According to market reports, in 2019 there were around 1.2 billion IoT devices connected to cellular networks, and it is expected to be 4.7 billion devices by end of 2030. Most of these devices were connected to the internet for remote deployment applications such as monitoring the growth of trees in a forest, stream, river, or lake-level monitoring or attached to a moving subject such as vehicles or containers.
There are unique challenges with these types of remotely deployed devices. Focusing on their development life cycles, initial development, and testing are done indoors or in controlled environments. In this phase, most of the firmware and hardware issues are resolved. In the second phase, a set of devices is deployed in the field for pilot testing. As these are deployed remotely, this phase's key challenge is to access the device to debug issues and apply fixes physically. This article discusses some of the recommended practices for IoT device development to better support the piloting period and beyond.
Example use case
Remotely deployed IoT devices could be based on a microprocessor with an embedded Operating System or bare metal firmware. For this discussion, let us assume a simple battery-powered microcontroller-based device. It measures temperature using a thermistor and is connected to an LTE-M modem to communicate with the IoT back-end system. The device can be visualized in the form of a simple block diagram, as shown below.
Figure 1: Block diagram of a simple IoT device that sends temperature data periodically via telecommunication network to a remote server
Following is a simple flow diagram summarizing the device operation with bare-metal firmware.
Figure 2: Firmware flow diagram
As shown in Figure 2, when the device powers up, the bootloader gets executed and passes the control over to the main firmware. In the main firmware, basic hardware gets initialized and sends the first packet to the back-end with respective data. Afterward, it would read temperature information from the thermistor and publish the data to the back-end. Then to conserve power, it will go into sleep mode after setting up Real Time Clock (RTC) wakeup alarm.
Best practices for building resilience
In this section we’ll discuss the best practices for efficiently diagnosing device issues to make the device is more resilient in the field.
Organize your data
When the device executes the main firmware after hardware initialization, it is a good practice to send a data packet that includes fixed information such as the device's unique ID, firmware version, and modem-related info, such as IMEI, and the modem firmware version.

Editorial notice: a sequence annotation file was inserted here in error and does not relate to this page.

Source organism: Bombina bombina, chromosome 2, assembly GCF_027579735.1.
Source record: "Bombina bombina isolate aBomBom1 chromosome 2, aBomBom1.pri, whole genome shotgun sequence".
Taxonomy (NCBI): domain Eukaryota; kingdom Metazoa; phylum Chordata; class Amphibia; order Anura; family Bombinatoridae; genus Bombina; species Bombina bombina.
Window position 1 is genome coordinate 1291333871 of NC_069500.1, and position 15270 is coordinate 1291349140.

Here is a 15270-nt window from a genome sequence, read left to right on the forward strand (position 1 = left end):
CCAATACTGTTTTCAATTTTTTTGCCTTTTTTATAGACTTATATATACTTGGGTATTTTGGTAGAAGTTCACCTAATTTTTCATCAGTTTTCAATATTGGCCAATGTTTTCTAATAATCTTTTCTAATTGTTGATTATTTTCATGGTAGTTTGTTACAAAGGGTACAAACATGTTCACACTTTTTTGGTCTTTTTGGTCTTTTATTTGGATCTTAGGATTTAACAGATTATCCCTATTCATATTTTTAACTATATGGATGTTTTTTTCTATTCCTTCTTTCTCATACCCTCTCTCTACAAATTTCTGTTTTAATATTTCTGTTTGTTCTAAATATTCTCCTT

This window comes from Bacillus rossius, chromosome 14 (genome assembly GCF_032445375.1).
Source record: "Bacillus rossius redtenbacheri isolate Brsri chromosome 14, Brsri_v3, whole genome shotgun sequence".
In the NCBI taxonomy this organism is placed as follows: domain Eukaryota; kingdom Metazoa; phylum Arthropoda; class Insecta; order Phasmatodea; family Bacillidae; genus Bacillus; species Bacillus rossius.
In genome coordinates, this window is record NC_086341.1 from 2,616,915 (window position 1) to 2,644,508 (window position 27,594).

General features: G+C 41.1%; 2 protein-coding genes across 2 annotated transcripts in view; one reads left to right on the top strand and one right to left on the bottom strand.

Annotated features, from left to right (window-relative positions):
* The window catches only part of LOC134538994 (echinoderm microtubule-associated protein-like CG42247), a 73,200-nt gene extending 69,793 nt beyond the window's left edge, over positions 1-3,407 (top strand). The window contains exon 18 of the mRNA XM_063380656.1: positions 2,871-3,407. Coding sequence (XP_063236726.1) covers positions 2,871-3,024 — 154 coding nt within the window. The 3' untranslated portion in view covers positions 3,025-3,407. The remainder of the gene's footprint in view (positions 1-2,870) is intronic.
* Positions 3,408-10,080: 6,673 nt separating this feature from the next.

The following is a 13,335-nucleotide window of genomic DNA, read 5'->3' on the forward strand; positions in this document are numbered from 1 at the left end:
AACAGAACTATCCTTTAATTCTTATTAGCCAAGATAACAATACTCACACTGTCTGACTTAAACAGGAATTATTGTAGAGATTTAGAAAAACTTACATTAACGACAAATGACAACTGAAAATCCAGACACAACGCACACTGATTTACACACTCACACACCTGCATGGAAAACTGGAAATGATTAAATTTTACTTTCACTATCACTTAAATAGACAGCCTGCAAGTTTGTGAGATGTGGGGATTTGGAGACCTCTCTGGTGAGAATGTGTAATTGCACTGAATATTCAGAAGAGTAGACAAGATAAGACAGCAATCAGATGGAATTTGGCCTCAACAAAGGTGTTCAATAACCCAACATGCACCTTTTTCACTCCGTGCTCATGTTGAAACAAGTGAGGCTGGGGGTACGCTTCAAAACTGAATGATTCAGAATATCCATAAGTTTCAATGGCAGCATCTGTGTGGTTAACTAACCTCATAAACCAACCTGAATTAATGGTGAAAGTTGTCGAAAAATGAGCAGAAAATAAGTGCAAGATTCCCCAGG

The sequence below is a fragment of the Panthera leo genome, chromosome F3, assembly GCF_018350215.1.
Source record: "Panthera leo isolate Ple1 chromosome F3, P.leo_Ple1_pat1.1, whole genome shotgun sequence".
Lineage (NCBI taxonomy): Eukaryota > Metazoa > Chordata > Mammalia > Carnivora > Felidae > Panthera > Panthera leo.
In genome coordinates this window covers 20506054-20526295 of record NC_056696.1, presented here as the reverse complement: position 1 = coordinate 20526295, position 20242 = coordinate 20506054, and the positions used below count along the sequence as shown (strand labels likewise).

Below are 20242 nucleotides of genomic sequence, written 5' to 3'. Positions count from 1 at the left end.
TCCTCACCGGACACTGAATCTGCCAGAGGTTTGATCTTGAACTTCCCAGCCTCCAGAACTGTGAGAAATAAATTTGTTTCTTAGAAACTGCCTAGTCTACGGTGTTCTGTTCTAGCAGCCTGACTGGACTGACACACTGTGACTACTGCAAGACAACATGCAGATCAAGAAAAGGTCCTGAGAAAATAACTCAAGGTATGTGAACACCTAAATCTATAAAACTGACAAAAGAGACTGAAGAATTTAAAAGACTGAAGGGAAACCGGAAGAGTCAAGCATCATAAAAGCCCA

Other than this fixed information, reset-related information, such as the reset cause of the microcontroller, should be sent. When the device is deployed, analyzing the back-end data for the initial packet would help identify an unusual reset of the device, which could be a reset due to a watchdog, a brownout reset, or maybe a power-on reset due to loose contacts with the battery module.
It is a good practice to share the health status of the devices periodically. Considering the battery-saving aspects, it is better to append telemetry data with health information rather than a separate packet. This data could be:
- Battery-related data, such as Voltage and Charging or Discharging Current
- Communication-related data, such as Signal Strength, Connection Type (2G or LTE-M)
- The internal temperature of the device, if present
- Error counters, such as communication failures with the I2C temperature sensor
Any issues related to battery power, RF connectivity, and others can be identified based on the data present on the back-end.
Overcome device hang-ups
Watchdog and Crash Dump Creation
Watchdog is utilized in firmware to overcome unintended hang-ups or runaway code. This may be due to a malfunction of connected hardware or a bug in the firmware not discovered earlier. The typical usage of a watchdog would be to enable a watchdog at the very beginning of the firmware, or some microcontroller allows the watchdog to power up using fuses/user flash settings. The timeout period of the watchdog timer can be set, and the value depends upon the microcontroller's capability and how fast a reaction is required. Typically for IoT applications, four or eight seconds would work. After the watchdog is enabled and the parameters of the watchdog timer are set, the watchdog timer resets accordingly in every function or every looping condition call.